Johnson is also a filmmaker herself, having served as an executive producer on four documentaries and on “Lee Daniels’ The Butler”—which, naturally, was part of last year’s schedule. She also is on the board of the Sundance Institute. That is how the Horse Whisperer himself, Robert Redford, became Johnson’s Festival Whisperer. When she invited him to see the 340-acre site for her resort, he looked around the quaint environs of Middleburg and proclaimed, “This would be a great place for a film festival.”

But Johnson made sure that her annual salute to the movies reflects her surroundings. Instead of red carpet opportunities and celebrities stealing the spotlight, she wants to provide an opportunity for locals and beyond to share in the communal act of watching a film and engage in debate both with filmmakers and each other afterwards. “Festivals like Sundance have gotten so big,” she says. “People come to this festival with friends. They can walk here. I want to open their minds. When we showed “The Butler,” people were crying afterwards. They had immersed themselves in the film. It is so important that people aren’t afraid to step outside themselves and get into critical debate.”

The fact that many of the films and events were sold out proves that there is a hunger out there to have a more enriching movie-going experience.

It makes sense that this onetime music teacher decided to open this year’s edition of the festival with a musical, “The Last 5 Years,” an adaptation of the cult off-Broadway show starring Anna Kendrick and directed by noted screenwriter Richard LaGravenese (“Beloved,” “The Bridges of Madison County,” “The Fisher King,” TV’s “Behind the Candelabra”). And, unlike many small festivals, LaGravenese was in attendance and did a Q&A afterwards. He proved to be a candid and witty addition, remarking to the D.C.-area crowd that included Tim Kaine, a Virginia senator and former governor, “If anyone has to leave to fix the economy or check on drones, don’t be afraid to leave.”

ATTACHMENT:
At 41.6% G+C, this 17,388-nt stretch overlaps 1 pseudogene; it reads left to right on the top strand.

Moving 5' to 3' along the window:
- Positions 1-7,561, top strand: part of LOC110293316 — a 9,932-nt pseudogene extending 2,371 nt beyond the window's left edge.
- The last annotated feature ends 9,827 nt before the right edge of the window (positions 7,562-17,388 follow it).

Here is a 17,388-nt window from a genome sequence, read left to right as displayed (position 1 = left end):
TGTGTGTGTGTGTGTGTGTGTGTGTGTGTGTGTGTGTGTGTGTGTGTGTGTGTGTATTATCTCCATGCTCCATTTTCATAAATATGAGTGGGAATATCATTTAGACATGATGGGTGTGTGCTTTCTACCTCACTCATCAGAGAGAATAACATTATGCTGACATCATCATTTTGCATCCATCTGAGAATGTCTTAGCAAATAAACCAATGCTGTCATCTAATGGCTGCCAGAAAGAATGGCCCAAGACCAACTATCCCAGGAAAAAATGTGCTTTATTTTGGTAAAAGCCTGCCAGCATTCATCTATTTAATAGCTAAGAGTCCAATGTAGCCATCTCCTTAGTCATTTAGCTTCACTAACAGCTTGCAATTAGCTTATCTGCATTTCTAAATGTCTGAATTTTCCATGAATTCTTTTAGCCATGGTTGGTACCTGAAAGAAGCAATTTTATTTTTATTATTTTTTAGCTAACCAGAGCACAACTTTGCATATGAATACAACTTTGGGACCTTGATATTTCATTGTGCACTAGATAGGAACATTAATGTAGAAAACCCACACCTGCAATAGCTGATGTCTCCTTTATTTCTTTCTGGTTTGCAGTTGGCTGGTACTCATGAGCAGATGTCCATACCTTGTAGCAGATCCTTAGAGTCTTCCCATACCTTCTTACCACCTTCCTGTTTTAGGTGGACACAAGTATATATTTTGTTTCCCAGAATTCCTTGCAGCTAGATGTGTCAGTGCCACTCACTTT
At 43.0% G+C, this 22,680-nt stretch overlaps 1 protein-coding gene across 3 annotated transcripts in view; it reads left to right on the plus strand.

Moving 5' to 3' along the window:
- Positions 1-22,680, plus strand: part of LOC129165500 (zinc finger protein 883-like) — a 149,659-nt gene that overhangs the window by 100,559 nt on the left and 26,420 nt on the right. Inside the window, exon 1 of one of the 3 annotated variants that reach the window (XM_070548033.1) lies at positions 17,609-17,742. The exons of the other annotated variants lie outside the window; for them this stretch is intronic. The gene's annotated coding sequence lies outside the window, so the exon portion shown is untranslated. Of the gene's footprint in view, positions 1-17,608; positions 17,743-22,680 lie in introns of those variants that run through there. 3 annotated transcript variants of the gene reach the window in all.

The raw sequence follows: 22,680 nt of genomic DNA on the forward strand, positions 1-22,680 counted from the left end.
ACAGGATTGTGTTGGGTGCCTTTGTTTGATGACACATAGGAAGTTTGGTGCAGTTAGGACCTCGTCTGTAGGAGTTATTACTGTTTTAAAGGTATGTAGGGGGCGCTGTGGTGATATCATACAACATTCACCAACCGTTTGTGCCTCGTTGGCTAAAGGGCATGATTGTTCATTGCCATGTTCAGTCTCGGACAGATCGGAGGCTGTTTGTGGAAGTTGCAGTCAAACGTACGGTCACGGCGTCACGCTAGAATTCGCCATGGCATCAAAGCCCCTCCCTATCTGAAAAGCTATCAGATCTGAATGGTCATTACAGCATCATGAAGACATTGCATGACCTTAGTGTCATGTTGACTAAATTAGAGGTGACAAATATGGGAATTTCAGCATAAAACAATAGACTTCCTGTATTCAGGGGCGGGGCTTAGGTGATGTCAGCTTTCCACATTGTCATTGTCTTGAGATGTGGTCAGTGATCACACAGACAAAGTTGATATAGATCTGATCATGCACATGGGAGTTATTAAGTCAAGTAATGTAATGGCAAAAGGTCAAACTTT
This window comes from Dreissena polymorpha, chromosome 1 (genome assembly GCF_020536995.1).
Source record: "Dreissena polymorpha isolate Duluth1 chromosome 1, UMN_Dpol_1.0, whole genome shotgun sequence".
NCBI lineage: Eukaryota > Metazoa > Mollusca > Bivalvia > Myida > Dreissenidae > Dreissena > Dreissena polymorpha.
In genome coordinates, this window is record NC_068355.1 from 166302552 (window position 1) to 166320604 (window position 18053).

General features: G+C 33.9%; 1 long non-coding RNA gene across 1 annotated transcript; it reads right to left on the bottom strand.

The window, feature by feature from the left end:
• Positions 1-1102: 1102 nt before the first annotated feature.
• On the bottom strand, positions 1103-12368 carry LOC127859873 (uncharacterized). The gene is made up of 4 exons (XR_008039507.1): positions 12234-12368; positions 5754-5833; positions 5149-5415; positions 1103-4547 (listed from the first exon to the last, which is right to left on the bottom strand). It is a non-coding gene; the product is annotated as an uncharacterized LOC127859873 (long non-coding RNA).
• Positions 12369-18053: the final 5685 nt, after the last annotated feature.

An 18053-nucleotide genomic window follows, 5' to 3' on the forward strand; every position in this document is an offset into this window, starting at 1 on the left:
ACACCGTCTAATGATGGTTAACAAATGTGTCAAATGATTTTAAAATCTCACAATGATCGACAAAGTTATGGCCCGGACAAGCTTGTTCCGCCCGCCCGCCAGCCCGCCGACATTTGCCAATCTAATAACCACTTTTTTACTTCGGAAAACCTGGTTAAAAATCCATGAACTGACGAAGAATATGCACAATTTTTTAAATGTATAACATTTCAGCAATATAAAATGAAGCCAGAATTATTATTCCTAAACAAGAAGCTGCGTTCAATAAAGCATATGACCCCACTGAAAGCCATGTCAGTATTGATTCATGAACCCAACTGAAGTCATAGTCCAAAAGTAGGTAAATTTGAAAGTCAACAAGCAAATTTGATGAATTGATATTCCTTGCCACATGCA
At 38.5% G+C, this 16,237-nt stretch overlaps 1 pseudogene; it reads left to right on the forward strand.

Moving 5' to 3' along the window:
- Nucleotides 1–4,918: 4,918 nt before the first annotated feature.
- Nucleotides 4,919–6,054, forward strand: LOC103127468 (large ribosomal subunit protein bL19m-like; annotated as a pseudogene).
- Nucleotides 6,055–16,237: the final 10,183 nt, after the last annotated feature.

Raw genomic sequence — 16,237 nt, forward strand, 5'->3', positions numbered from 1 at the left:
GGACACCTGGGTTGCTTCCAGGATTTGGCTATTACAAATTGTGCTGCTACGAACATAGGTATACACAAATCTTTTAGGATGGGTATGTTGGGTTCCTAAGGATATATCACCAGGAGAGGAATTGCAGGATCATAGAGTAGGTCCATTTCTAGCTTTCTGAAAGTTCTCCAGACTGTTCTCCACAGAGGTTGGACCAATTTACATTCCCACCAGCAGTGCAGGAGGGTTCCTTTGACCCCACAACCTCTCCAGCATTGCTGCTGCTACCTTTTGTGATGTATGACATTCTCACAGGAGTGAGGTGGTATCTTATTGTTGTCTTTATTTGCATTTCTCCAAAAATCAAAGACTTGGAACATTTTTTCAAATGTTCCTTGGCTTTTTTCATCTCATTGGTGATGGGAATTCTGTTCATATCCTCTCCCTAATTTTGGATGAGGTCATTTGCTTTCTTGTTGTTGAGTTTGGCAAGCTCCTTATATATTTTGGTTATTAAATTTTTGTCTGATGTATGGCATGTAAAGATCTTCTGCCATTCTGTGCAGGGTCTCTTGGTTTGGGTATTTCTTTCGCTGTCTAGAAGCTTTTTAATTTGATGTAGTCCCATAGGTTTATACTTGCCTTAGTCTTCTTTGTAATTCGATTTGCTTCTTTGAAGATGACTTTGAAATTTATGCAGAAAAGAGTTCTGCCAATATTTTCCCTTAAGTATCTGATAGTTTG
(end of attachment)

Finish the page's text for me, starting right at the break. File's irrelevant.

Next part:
Judging from the fairly packed houses at the four movies I attended on Friday, the first full day of the festival, Redford was right. This is a great place for a festival. Of course, no festival, no matter how well-planned, is immune to glitches. And the morning started with a biggie: Just as Marion Cotillard hit her lowest point in “Two Days, One Night“ as a factory laborer who must beg her co-workers to vote for her to save her job, the screen flashed first yellow, then green and then went silent. With about 15 or so more minutes left to go, the audience was left hanging. It seems that the digital copy that was sent was flawed. Disappointment hung heavy in the air, but any grumbling was kept to a minimum.

As fate would have it, those who stayed to see “Dior and I,” which plays like “Project Runway” on steroids, would receive some sort of closure. The documentary captures eight frantic and intense weeks in 2012 when creative director Raf Simons produced his first fall-winter collection for the esteemed French fashion house. The climax, of course, is the runway show, and who should show up, looking more like her usual glowing self than her emotionally beaten character in “Two Days, One Night,” but Cotillard.

My final film of the day was “Clouds of Sils Maria,” a fascinating take on an “All About Eve” situation set in the breathtakingly mountainous terrain of Switzerland. Juliette Binoche is a famous actress about to perform in a revival of a play that made her the star—only this time as the older character. Chloe Grace Moretz is the Hollywood brat upstart who takes over her career-making role while a bespectacled Kristin Stewart is quite good as Binoche’s confidant and assistant.

I started to love the fact that so many of the films during the first full day of the Middleburg festival, as well as the tribute to Atwood, focused on women and female-driven films. Yet as I went to the ladies room after the film, I was bugged by how one major character disappears without a trace in “Clouds of Sils Maria.” As I washed my hands, I noticed a woman at the other sink. Suddenly, I blurted out, “So what did happen to (so and so)?”

It was as if she was bursting at the seams to discuss the scene with someone. We got into a passionate discussion, with us both settling on a reasonable theory to what occurred by the time we exited the venue.

Johnson would have been so pleased.